7 Reasons Why Running is Amazing for your Mental Health

It’s almost here – January and its promises of self-improvement.

Maybe you’ve decided to clock in more hours on the treadmill or outdoors pounding the pavement in your running shoes in 2017.

After all, all of your runner friends swear by it, right?

While the physical benefits of running are obvious, we wanted to focus on the mental health benefits of running. We turned to track and field Olympian and Nike Canada runner Sheila Reid for a little bit of insight.

And she pretty much inspired us to take up running (once the snow melts).

1. It’s Stress-Free Time
When you go for a run, you can be as selfishly in the moment and carefree as you choose.

“For me, running is not only my passion it’s my outlet. Whether you compete in running competitions or run to stay in shape, the mental benefits are similar,” says Reid. “ I often hear it’s a stress-free time, where you can reflect and clear your mind, and I couldn’t agree more.”

“Personally, when I’m running, I feel free. It’s really a time that I can just enjoy the scenery and reflect on my life and everything that’s happening in it. And while it also helps improve fitness, it’s this freedom that draws me to running instead of another form of exercise,” says Reid.

2. It’s Calming
An inevitable – and well-received – byproduct to the whole stress-reducing aspect is the sense of calm achieved via going for a run.

“Running really calms me. I use it to relax, recharge and refocus both for running and other things in my life,” says Reid.

3. It Makes You Happier
If you’re having a bummed out day, going for a run can better your mood.

“Running can make you happier – it’s chemical,” says Reid. “It releases endorphins that help you experience feelings of happiness.”

Researchers have found that these endorphins released while running actually attack themselves to the parts of the brain that are responsible for emotion. The more endorphins are released, the more intense the natural high.

4. It’s Rewarding
There’s something that feels amazing about personal accomplishment.

“The other great thing about running is it brings out my competitive side – and I don’t just mean when I’m competing,” says Reid. “When I’m in a competition, I’m competitive against the other athletes, but when I’m running on my own, it’s really about outdoing myself, setting a new personal best and increasing my speed. There’s just something calming and exciting about being able to say, ‘I crushed my time’.”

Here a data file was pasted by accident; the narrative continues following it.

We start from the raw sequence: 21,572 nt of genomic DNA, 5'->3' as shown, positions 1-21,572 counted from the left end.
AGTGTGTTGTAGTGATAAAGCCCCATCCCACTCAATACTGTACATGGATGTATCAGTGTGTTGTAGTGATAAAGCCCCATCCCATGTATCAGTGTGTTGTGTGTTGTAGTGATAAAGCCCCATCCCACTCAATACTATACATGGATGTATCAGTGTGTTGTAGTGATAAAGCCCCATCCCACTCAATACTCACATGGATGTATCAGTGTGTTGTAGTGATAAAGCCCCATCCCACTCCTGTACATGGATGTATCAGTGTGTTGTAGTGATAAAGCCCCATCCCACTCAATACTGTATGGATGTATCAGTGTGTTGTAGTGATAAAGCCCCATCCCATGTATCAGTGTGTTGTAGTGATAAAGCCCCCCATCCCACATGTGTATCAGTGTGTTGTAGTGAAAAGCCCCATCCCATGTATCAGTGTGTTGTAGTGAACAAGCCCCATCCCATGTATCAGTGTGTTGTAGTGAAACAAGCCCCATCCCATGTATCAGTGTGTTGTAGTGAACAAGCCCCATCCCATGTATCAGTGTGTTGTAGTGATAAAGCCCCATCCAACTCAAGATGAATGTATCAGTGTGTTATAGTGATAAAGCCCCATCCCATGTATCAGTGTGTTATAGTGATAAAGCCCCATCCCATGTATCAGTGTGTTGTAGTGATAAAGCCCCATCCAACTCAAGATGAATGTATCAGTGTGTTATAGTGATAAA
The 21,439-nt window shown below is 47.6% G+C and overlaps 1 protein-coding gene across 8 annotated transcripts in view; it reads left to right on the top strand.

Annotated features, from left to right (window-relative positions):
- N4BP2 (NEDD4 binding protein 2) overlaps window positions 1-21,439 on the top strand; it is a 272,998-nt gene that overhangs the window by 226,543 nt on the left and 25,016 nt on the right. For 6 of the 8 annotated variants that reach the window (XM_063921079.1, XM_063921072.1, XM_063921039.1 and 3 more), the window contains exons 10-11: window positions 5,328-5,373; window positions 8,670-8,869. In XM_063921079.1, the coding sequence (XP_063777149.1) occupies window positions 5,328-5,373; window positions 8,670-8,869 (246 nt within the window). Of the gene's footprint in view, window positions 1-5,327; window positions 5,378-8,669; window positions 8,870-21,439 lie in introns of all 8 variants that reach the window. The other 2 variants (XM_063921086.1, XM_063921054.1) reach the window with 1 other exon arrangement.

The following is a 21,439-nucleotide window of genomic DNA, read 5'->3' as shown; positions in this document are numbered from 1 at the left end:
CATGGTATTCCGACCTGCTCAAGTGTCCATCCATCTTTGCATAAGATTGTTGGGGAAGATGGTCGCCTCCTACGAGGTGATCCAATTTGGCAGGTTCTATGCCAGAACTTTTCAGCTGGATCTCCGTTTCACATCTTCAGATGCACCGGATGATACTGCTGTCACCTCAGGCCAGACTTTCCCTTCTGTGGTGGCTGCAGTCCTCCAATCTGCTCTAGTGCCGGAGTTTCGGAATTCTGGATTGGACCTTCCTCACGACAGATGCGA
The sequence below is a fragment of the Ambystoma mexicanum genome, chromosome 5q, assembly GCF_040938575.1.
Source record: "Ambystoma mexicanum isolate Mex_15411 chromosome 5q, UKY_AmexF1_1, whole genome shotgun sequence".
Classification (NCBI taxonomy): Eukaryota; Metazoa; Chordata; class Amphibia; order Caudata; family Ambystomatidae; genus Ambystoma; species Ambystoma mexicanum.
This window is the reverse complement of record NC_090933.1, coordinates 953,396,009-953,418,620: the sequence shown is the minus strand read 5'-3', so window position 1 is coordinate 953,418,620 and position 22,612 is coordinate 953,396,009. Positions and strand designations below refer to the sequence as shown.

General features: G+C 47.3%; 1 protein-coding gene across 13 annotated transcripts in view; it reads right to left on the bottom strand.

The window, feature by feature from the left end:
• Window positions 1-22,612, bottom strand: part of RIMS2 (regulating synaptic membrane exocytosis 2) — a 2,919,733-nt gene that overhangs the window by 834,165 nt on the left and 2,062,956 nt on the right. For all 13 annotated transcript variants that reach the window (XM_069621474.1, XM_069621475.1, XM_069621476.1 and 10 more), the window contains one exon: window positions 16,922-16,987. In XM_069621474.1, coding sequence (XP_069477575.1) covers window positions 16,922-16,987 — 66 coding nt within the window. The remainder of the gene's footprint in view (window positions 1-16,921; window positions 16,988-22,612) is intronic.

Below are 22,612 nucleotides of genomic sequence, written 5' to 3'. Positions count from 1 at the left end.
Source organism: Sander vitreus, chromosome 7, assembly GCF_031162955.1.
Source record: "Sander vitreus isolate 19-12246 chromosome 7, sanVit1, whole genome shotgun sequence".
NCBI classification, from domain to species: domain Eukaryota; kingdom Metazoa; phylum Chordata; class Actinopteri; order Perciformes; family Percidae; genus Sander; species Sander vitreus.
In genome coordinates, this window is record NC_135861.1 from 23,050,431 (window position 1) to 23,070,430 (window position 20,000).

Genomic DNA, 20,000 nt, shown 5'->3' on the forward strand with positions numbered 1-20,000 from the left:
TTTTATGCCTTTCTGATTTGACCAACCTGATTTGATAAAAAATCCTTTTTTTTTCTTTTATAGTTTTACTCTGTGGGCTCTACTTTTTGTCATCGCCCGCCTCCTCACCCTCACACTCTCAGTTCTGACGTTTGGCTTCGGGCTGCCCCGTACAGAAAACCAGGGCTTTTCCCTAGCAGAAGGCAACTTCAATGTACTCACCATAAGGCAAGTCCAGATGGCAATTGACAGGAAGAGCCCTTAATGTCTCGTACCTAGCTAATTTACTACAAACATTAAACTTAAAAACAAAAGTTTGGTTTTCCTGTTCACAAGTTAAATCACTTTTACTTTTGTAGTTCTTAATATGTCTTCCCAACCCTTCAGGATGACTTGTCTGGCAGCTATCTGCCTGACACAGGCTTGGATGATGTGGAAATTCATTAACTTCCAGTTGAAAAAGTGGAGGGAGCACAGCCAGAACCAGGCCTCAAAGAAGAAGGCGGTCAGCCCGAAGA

“Start with an achievable goal (i.e.to run 15 minutes a day without stopping). You’d be surprised by the progress and momentum that can spring from such a small achievement. From there, build your goals by setting attainable challenges,” says Reid.

“Whether it’s 10K, 15K or 30K, there’s no better feeling than knowing you’ve set a goal and completed it, says Reid. “With long runs in particular, you’ve worked hard to be able to get to that distance, so seeing yourself complete the distance is such a reward. No matter how many times I’ve completed a long run, the pride you feel when you’ve reached your goal is like nothing else.

5. It Improves Your Self-Esteem
Let’s face it; if you look better, you’ll feel better.

“Running helps you stay in shape, which improves your fitness level and in turn can boost your self-esteem,” says Reid.

6. It’s Social
Aside from its physical and mental benefits, running can also improve your social life.

“For anyone looking to hit the pavement running, my advice would be to create a routine and find a community that will push you and celebrate your achievements,” says Reid. “One of the best ways to keep going is by surrounding yourself with like-minded people. By finding and committing to a strong community like a Nike+ run club, you will push yourself faster and further, and the people around you will help you go beyond your limits.

7. It Can Boost your Brainpower
Research has also shown that working out can increase your cognitive functioning.

Studies have shown that cardiovascular exercise can create new brain cells and improve overall brain performance.
There you have it.

Remember, though, running can be something you incorporate into your daily routine – even if that means 15 minutes on the treadmill. A big misconception, however, is that runners don’t need to incorporate other workouts into their routines.

“In addition to running twice a day, four times a week, my routine also consists of various cross training elements. I do this for several reasons; it helps improve my overall fitness, prevents injuries and helps with rehabilitation,” says Reid.

What are you waiting for?


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